Despite the ability of myotubes to restrict apoptosis, there are certainly circumstances in which myotubes activate caspases and die. Caspase-mediated death has been observed during development . The role of apoptosis in pathological conditions is more controversial. For example, several studies examining human spinal muscular atrophy found that muscle fibers experience apoptotic DNA fragmentation and the upregulation of apoptosis associated factors –. On the other hand, a study utilizing time-lapse microscopy to examine denervated and unloaded muscle did not reveal any nuclei loss in muscle fibers, suggesting apoptosis is not responsible for the loss of muscle mass experienced during muscle atrophy . Caspase-mediated death is thought to be involved to some extent in additional pathological conditions including muscular dystrophies and mitochondrial myopathies .
Based on our findings, death stimuli that activate caspases in myotubes would not only have to cause the release of cytochrome c but also inhibit XIAP. Here we identified three ways in which this could occur. First, as XIAP-deficient myotubes are completely sensitive to cytosolic cytochrome c (Fig. 2b), a stimulus which is able to degrade or cleave XIAP and release cytochrome c would be able to sensitize myotubes to apoptosis. In fact, selective XIAP degradation has been seen in neurons undergoing apoptosis in response to nerve growth factor withdrawal . Second, dC2C12 cells overexpressing Apaf-1 became sensitive to cytochrome c-mediated death (Fig. 3d). Therefore, a death stimulus which increases Apaf-1 expression would also be able to overcome XIAP inhibition. Supporting this idea, it has been shown that skeletal muscle undergoing caspase activation due to metabolic deficiencies with ATP depletion and oxidative stress show an increase in Apaf-1 levels . Third, XIAP could also be functionally inhibited in response to a death stimulus. This could occur through several different mechanisms including an inactivating posttranslational modification of XIAP or via an endogenous inhibitor of XIAP. Here we show that releasing endogenous Smac from the mitochondria is indeed sufficient to overcome XIAP and allow cytochrome c to activate caspases in myotubes (Fig. 4c).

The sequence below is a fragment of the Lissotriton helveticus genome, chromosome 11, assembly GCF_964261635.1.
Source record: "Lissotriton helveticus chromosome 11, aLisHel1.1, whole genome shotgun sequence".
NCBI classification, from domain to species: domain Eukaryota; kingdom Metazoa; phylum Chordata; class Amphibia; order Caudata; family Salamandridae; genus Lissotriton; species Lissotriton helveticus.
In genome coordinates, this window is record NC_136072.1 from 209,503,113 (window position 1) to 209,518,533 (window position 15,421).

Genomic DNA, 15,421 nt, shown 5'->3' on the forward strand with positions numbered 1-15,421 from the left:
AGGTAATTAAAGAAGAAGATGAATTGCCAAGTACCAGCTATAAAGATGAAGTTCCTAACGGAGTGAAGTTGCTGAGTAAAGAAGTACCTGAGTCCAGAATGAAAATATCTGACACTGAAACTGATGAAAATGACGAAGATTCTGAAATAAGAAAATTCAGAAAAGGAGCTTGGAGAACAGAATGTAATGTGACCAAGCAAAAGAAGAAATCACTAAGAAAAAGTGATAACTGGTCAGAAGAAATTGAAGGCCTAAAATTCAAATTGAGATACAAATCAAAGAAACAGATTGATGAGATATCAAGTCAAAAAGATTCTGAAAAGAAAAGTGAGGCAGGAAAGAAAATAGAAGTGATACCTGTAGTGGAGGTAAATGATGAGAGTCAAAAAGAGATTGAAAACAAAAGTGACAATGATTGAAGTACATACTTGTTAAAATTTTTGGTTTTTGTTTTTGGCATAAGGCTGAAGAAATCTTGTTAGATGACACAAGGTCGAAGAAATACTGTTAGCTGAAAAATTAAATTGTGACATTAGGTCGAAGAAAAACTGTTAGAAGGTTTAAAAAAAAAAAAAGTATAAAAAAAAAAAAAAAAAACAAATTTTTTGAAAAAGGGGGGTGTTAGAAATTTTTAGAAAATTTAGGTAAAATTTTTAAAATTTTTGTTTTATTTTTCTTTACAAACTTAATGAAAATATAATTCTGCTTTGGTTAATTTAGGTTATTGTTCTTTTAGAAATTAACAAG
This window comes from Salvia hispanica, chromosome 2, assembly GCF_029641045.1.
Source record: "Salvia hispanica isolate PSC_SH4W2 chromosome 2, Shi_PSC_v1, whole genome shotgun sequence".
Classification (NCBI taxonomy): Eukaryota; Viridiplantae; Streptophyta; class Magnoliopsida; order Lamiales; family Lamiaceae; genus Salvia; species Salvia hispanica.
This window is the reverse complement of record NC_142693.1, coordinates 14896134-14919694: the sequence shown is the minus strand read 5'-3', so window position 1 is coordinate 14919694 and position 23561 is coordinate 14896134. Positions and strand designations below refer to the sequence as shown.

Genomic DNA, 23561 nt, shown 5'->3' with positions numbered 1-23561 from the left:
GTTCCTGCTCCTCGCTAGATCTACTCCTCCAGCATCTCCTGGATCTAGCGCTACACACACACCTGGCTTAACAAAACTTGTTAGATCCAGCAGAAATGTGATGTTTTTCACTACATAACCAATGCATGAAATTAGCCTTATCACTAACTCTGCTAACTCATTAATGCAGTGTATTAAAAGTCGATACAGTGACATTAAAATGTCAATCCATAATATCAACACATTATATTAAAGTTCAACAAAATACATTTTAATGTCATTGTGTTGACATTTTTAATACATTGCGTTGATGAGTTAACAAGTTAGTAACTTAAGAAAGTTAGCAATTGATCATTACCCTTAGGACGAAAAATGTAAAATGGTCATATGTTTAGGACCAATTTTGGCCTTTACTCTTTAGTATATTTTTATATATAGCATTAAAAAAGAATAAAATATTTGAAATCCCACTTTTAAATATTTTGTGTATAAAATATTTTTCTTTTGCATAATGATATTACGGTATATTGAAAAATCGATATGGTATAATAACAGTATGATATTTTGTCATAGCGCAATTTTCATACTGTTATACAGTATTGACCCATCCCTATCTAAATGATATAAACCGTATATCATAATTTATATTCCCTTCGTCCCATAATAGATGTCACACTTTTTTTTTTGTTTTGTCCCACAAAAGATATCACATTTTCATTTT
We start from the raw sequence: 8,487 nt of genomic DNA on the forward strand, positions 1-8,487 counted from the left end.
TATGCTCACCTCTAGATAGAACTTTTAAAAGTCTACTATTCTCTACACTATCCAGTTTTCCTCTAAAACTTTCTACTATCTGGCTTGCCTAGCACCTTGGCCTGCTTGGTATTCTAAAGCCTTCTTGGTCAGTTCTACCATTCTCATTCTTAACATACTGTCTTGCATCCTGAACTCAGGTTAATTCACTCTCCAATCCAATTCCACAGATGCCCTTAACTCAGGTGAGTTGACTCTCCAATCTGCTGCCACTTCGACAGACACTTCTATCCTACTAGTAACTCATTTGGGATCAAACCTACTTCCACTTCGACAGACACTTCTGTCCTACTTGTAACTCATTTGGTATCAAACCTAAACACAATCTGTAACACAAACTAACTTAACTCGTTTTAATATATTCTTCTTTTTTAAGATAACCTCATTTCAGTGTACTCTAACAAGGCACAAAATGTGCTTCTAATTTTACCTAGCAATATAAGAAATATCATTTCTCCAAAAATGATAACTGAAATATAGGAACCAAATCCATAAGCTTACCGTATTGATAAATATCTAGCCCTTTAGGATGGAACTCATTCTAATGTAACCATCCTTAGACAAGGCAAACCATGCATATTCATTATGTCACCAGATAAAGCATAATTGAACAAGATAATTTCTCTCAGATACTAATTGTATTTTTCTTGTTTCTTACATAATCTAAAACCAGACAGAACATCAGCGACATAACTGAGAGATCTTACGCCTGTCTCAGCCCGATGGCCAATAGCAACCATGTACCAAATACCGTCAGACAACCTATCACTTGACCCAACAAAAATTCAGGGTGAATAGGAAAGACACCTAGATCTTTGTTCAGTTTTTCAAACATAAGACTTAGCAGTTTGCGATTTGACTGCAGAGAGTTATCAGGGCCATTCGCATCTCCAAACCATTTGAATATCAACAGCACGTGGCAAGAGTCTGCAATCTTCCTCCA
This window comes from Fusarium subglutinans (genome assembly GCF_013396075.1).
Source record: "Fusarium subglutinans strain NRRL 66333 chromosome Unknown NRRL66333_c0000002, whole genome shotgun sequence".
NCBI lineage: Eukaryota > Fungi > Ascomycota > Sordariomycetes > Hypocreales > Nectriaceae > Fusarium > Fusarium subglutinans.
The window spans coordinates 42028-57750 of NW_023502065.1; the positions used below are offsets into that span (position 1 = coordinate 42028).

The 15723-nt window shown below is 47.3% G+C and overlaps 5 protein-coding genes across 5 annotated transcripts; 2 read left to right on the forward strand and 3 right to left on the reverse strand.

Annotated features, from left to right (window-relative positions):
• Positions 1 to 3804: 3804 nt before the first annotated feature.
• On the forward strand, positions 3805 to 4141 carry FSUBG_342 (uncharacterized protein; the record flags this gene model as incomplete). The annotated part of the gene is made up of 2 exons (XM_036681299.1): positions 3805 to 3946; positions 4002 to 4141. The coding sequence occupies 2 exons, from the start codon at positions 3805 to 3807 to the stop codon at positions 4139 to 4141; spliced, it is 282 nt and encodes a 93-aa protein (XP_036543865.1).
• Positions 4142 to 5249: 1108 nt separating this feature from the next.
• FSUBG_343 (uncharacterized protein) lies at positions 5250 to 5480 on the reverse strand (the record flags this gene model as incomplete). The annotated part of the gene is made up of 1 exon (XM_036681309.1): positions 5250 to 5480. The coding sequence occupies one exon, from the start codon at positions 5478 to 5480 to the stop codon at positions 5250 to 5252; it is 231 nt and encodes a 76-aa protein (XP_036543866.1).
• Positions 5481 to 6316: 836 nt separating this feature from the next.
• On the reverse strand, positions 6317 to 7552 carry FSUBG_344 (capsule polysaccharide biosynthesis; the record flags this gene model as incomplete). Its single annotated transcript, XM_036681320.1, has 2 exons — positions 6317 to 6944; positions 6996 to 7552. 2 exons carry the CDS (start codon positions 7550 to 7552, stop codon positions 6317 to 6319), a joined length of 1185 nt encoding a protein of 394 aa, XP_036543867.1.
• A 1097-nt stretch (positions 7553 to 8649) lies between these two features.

While the role of Smac as an IAP inhibitor has been extensively characterized in vitro , , the role of endogenous Smac has remained elusive since most cells do not need to inhibit XIAP to die , . While neurons and cardiomyocytes engage the XIAP brake just like myotubes, one striking contrast between these postmitotic cells is that neurons and cardiomyocytes do not appear to utilize endogenous Smac to overcome XIAP (Fig. 5) , . The levels of endogenous Smac are much lower in sympathetic neurons compared to myotubes (Fig. 5d). Therefore, it is possible that neurons do not contain enough Smac protein to fully inhibit XIAP. However, cardiomyocytes and myotubes have comparable levels of Smac (Fig. 5d), suggesting that the reason endogenous Smac is not effective in cardiomyocytes is not due to a lack of protein altogether. Interestingly, other than myotubes, the only cell type in which a role for endogenous Smac has been identified is their precursor, myoblasts . This raises the intriguing possibility that endogenous Smac may play a vital role in this particular myogenic cell lineage but not in other cell types.
It is intriguing that Smac-deficient cardiomyocytes are still able to undergo tBid-induced death. This could be due to the release of an additional mitochondrial factor in cardiomyocytes. Known mitochondrial factors include AIF and HtrA2. AIF can be released from the mitochondrial and cause death but AIF-induced death is caspase independent  and therefore would not be blocked by the addition of z-VAD-fmk. Structural data have cast doubt on the IAP inhibitor function of HtrA2 , making it an unlikely candidate as well. This raises the possibility that cardiomyocytes contain an additional potentially novel mitochondrial factor that can overcome XIAP when released.